Health economics of vaccine preventable diseases in selected low and middle-income countries

Date: 21 March 2019

Venue: University of Antwerp, Hof van Liere, F. de Tassis hall - Prinsstraat 13 - 2000 Antwerp (route: UAntwerpen, Stadscampus)

Time: 5:00 PM

PhD candidate: Carlos Lara Oliveros

Principal investigator: Prof Diana De Graeve

Short description: PhD defence Carlos Lara Oliveros - Faculty of Business and Economics


From a health economics perspective, this thesis presents evidence-based considerations for decision-making, including the quantification of the economic and disease burden, the economic evaluation of vaccine intervention strategies, and the analysis of determinants of the supply and demand for vaccines. More specifically, it contributes to the body of knowledge of the health economics of vaccine preventable diseases in low and middle-income countries (LMICs), for which there are important knowledge gaps. The aims of the thesis are to increase the body of knowledge on LMICs with special attention to Colombia, and to propose explanations for the continued high economic and disease burden despite efforts to facilitate access to vaccines especially for vulnerable populations.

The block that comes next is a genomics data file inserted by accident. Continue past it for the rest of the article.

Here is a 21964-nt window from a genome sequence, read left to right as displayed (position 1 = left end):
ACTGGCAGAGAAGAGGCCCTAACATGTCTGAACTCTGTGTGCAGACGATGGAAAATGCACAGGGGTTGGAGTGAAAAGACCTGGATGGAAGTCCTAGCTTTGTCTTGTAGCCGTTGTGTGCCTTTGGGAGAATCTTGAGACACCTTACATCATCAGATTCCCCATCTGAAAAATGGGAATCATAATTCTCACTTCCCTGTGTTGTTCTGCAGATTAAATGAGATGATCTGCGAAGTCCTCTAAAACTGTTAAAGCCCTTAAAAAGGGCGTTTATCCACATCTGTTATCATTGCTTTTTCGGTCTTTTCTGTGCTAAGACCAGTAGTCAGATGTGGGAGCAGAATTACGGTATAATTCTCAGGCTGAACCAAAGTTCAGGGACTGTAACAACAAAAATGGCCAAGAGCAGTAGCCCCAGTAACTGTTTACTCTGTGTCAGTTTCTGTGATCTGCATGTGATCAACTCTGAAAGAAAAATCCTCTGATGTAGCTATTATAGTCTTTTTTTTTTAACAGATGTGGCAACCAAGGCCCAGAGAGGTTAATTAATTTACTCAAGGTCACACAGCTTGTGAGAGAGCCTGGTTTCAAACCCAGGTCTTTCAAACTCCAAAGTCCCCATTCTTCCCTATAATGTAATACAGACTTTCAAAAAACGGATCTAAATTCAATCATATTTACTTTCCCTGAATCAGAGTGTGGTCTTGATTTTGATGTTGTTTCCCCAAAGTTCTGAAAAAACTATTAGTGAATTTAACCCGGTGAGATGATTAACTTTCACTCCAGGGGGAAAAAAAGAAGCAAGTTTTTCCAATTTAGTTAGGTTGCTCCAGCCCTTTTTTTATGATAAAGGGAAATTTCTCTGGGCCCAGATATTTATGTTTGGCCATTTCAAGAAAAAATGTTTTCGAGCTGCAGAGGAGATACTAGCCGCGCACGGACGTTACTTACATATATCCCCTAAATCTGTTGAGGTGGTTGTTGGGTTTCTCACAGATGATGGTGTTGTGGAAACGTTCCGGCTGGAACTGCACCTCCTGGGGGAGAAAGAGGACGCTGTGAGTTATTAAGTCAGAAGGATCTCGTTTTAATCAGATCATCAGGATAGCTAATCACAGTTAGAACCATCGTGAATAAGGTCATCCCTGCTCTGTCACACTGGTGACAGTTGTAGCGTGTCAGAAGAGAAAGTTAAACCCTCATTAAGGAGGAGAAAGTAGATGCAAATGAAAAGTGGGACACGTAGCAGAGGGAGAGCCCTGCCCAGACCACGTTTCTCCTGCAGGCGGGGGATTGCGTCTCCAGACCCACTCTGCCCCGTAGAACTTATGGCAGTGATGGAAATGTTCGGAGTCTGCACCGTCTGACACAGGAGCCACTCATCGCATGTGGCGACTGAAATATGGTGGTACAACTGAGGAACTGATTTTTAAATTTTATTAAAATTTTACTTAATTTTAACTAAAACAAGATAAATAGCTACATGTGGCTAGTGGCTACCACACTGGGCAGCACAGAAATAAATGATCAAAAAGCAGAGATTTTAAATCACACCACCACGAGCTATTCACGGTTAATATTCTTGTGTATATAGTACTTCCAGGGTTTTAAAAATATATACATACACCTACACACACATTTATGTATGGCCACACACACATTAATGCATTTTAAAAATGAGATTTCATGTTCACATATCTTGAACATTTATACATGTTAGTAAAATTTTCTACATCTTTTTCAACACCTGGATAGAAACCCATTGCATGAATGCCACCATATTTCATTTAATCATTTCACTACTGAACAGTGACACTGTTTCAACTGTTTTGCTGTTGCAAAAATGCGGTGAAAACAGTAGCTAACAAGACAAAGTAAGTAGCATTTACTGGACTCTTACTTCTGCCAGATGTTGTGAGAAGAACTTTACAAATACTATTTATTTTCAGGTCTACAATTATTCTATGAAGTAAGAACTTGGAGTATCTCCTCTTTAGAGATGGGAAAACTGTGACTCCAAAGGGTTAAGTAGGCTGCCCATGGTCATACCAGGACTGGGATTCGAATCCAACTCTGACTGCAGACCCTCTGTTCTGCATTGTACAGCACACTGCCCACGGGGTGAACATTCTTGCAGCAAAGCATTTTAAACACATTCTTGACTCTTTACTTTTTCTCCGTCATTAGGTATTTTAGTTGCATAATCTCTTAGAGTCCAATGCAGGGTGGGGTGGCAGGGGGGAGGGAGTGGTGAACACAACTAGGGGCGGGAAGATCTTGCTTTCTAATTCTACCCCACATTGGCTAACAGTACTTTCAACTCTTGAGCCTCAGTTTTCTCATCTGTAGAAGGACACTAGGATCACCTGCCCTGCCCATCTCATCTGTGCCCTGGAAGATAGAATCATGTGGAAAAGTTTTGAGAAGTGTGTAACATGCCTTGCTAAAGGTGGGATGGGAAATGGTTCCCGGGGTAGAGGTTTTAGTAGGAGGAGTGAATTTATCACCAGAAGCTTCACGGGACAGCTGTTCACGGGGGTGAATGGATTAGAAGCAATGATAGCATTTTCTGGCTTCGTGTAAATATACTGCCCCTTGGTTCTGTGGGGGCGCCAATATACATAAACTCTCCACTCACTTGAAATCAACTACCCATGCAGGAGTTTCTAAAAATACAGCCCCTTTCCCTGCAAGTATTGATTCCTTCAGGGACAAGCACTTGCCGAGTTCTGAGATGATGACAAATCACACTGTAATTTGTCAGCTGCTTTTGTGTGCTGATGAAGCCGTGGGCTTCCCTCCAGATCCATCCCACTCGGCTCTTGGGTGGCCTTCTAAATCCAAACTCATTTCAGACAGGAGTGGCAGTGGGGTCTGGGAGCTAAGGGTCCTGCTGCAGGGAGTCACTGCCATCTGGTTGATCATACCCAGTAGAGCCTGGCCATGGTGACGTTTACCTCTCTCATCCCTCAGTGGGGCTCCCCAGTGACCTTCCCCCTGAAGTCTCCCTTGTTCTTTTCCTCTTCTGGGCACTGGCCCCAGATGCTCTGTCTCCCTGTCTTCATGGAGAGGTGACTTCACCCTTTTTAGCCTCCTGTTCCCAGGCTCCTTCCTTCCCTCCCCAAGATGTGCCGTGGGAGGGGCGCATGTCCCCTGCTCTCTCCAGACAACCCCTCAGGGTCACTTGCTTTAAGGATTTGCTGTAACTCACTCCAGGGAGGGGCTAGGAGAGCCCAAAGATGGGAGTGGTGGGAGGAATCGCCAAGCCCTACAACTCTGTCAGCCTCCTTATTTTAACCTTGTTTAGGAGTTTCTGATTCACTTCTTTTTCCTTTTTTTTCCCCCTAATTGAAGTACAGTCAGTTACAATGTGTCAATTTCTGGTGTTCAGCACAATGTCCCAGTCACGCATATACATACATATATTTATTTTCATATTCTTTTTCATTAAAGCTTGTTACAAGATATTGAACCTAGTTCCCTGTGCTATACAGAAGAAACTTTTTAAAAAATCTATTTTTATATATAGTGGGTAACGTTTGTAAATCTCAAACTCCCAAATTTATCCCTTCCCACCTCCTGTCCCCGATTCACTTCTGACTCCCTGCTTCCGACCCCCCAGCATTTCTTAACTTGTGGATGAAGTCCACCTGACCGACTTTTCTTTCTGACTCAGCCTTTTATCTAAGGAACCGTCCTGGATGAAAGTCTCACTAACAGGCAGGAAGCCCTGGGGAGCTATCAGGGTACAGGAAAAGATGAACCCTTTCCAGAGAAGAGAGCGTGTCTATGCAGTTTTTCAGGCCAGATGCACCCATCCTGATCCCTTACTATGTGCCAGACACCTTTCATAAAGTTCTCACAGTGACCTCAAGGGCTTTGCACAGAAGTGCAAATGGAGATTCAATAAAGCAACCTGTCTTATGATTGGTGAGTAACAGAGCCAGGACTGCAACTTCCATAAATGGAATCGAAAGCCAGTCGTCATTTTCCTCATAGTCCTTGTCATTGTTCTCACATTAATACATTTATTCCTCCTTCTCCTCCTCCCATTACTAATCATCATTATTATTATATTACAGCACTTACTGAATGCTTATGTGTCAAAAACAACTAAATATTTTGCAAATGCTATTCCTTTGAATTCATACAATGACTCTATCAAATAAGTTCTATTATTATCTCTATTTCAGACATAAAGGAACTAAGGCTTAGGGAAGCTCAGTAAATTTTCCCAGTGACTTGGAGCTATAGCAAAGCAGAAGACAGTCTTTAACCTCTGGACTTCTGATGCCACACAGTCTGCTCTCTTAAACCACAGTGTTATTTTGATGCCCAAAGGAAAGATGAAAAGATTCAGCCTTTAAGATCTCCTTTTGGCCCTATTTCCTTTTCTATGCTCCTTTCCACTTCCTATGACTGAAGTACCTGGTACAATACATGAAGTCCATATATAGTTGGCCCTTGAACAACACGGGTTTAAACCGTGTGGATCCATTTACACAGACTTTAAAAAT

We also contribute to the existing literature by improving the estimations of the related costs per episode of acute respiratory infections and by generating input parameters for future studies. For the specific case of Colombia, we recommend to the national health authorities improvements in the timing of the administration of the influenza vaccine. In addition, we provide national authorities with some points for consideration when deciding the introduction of a new vaccine by performing cost effectiveness analyses for Albania, Colombia and Egypt. We also elucidate the vaccination determinants for LMICs with a subsidized health care system especially in the case of Colombia. We therefore recommend to health authorities to consider the inclusion of targeted programs in their vaccination strategies. Overall, we hope this thesis demonstrates that decision-making for the optimal allocation of resources for strengthening vaccination strategies is complex and should consider many perspectives.